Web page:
Election campaign funding in India could make a mud-wrestling pit look clean. This has oft been said. Numbers cited off the record for what it costs to contest a single Lok Sabha seat are in such a wide range that high multi-crore figures have lost their shock value. According to a study by the Centre for Media Studies, this year’s general elections would see as much as ₹50,000 crore being spent, up 40% over the 2014 polls. For decades, donations to parties and candidates had largely been in cash, often from shadowy sources, raising grave questions of political integrity. In 2017, however, the Bharatiya Janata Party-led government started a much-vaunted “clean up" exercise by changing the official rules on corporate donations and introducing electoral bonds. Both these measures are under fire now that the Election Commission has filed an affidavit at the Supreme Court against the shroud of opacity they have placed on the funding of political parties.
Before fiscal 2017-18, corporations could give parties no more than 7.5% of their average net profits over three years, and they had to declare which parties these were. The government dropped both this cap and the need to report beneficiaries. Also, foreign firms are barred from funding parties, but the definition of companies deemed “foreign" was tweaked to mean only those with majority overseas ownership. The biggest move was the launch of electoral bonds, which any individual or entity could buy from a designated bank and turn over to a party. These “bearer" bonds were designed to allow anonymous donations. At the time, finance minister Arun Jaitley had said these would help cleanse the system. As they could replace bagfuls of cash, this logic was widely accepted. Their plus point, he argued, was that while donors did not need to reveal their names, parties would have to disclose the sums received. From the data available so far, it seems they have not been as successful as expected. Also, despite the facelessness of donors, who may want to keep their choices secret, the proceeds are overwhelmingly in favour of the country’s ruling party. This may only be a reflection of corporate preferences—and businesses are the biggest users of these bonds—but has still aroused suspicion among opposition parties and their supporters that something is amiss.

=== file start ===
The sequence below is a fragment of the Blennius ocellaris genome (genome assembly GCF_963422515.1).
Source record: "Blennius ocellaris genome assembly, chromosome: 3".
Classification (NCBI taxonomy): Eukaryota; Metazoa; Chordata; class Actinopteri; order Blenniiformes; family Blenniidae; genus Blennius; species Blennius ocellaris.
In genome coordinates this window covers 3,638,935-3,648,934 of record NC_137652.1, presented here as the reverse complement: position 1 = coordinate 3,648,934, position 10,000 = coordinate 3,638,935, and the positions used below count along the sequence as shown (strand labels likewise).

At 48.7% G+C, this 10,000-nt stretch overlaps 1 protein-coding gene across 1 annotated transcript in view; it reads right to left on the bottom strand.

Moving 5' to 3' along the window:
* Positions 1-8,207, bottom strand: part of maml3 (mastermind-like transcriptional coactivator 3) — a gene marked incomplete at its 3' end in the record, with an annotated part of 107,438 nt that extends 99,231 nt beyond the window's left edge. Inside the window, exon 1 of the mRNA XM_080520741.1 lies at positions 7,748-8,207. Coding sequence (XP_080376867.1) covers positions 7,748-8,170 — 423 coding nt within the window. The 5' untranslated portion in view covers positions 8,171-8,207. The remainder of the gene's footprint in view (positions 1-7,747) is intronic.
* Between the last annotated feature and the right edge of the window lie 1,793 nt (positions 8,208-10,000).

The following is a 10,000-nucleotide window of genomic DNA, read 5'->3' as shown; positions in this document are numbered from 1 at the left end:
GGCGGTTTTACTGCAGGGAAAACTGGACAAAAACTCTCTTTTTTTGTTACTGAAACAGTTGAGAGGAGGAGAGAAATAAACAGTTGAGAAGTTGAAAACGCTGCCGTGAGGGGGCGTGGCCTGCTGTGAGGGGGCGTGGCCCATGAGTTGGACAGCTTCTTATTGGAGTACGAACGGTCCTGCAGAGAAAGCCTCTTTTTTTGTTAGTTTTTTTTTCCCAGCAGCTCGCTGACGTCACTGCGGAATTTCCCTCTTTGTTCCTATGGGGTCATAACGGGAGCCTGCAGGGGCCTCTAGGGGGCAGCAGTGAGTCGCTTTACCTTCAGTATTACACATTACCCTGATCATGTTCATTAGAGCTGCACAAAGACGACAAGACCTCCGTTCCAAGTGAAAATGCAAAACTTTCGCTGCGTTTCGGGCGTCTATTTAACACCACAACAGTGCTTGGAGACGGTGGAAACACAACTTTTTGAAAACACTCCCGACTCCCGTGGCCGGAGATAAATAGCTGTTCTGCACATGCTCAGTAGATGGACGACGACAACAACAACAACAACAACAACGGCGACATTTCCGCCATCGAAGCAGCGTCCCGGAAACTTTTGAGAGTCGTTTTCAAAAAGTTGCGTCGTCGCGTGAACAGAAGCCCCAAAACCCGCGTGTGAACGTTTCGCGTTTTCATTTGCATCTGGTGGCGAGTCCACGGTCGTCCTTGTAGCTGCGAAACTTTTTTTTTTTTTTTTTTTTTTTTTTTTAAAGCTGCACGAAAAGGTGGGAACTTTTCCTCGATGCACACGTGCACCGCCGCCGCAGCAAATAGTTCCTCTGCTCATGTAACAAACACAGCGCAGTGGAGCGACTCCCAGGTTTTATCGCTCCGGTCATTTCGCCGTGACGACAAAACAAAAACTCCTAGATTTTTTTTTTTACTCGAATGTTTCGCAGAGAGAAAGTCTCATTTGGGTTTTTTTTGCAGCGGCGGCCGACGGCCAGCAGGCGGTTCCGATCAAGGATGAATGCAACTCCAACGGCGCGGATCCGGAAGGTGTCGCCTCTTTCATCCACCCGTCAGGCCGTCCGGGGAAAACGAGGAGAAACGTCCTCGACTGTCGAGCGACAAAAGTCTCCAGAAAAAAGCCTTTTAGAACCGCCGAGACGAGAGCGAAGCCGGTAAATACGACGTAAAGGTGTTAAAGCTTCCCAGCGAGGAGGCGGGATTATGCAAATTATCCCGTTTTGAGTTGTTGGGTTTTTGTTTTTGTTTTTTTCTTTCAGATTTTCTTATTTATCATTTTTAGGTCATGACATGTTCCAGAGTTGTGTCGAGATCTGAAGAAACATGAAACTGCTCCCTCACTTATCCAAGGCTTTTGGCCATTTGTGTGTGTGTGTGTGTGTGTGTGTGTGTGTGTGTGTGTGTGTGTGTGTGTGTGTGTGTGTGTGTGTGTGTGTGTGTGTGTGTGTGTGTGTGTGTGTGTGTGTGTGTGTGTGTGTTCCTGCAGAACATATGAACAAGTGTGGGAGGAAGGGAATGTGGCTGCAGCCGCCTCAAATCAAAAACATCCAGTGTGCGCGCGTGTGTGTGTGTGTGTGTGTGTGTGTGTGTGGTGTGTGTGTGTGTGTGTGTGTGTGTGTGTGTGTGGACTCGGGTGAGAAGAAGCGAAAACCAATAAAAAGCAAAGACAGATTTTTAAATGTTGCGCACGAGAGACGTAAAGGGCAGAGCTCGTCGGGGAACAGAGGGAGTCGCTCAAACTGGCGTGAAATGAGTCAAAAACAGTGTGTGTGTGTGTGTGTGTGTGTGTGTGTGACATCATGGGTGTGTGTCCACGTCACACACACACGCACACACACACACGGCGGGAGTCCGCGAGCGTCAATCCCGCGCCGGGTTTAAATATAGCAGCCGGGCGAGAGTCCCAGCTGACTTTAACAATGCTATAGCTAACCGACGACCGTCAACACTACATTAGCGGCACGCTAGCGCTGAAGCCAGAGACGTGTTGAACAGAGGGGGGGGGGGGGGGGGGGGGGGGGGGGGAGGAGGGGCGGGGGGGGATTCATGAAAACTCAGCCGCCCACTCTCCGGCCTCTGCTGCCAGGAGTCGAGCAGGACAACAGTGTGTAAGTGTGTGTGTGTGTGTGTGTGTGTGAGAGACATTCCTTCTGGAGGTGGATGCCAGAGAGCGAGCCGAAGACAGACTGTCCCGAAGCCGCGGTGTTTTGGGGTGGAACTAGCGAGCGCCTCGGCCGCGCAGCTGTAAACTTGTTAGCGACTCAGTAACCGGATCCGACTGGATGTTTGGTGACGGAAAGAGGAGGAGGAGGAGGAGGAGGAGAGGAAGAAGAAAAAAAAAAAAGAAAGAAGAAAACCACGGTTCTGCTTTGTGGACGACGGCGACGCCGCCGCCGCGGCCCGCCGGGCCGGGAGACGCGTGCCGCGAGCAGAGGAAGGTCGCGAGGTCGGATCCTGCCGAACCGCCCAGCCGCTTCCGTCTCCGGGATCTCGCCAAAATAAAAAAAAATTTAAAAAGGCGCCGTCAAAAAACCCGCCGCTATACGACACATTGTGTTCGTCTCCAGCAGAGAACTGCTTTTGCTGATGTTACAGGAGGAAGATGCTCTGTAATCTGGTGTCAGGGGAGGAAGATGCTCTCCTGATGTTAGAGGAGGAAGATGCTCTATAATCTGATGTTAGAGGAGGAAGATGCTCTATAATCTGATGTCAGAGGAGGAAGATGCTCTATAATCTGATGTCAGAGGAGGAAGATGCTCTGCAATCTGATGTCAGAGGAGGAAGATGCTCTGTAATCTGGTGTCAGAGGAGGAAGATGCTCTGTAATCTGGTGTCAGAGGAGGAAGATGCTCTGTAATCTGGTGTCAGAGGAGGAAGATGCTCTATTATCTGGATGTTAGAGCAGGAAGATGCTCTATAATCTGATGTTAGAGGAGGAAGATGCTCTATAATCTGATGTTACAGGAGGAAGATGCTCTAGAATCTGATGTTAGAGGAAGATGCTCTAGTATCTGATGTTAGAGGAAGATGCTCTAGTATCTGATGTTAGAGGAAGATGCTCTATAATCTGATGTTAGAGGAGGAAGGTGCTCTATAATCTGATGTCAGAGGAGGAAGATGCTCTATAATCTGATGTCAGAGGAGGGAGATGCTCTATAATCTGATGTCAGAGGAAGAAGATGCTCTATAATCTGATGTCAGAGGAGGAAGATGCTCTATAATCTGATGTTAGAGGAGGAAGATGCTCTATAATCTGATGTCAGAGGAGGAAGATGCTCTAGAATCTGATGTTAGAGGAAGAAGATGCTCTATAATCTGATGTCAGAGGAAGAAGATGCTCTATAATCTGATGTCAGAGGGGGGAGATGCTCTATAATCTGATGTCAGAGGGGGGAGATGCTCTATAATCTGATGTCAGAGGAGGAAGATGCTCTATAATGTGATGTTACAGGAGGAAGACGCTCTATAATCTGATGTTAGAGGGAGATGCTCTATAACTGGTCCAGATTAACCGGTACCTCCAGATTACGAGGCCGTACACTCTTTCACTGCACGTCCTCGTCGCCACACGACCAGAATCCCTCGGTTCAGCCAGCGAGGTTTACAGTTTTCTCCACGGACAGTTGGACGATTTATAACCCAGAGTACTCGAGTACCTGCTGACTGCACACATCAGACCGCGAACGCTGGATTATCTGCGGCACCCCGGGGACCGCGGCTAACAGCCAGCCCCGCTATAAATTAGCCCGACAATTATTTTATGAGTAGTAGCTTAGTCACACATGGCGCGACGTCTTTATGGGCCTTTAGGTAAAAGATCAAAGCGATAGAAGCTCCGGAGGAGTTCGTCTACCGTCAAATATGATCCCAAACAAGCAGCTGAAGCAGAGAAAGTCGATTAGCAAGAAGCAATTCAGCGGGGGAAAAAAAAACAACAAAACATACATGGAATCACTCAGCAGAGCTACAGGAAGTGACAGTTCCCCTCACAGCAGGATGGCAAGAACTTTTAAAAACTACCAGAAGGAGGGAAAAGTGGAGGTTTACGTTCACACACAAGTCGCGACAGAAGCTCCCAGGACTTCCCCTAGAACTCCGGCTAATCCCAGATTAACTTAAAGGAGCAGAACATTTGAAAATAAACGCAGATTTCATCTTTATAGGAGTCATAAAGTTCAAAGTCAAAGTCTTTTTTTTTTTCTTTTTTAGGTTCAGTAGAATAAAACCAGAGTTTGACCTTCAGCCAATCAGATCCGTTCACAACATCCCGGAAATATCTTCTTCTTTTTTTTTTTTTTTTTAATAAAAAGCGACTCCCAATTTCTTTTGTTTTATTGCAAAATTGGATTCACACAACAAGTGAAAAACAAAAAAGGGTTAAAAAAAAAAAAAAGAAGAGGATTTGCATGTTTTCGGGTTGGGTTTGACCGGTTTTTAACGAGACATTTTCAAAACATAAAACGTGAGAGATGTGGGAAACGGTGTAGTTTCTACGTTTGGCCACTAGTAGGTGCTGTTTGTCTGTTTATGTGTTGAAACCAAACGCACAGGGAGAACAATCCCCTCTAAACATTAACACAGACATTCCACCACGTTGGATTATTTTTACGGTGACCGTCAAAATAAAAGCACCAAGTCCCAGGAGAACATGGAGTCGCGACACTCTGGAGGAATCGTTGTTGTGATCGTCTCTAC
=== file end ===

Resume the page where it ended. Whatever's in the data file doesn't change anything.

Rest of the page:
That the revised donation regime lacks transparency is not in doubt. Whether it flouts constitutional provisions is for the judiciary to examine. However, it is also true that campaign finance has always existed in a dark zone, so the legitimacy given by electoral bonds to fund-raising from dubious sources—from abroad, for instance—can be viewed as a pragmatic shift that casts some light on at least one end of the funnel: party receipts. The fairness of an electoral system where one or two parties corner most of the legitimate funds on offer is another matter. Political parties that appeal to poorer voters, for example, are indeed at a severe disadvantage. A fairer system might require the state to pool all the resources mobilized and then split the money with all parties in the fray by an agreed-upon formula: by vote shares achieved in the previous elections, for instance.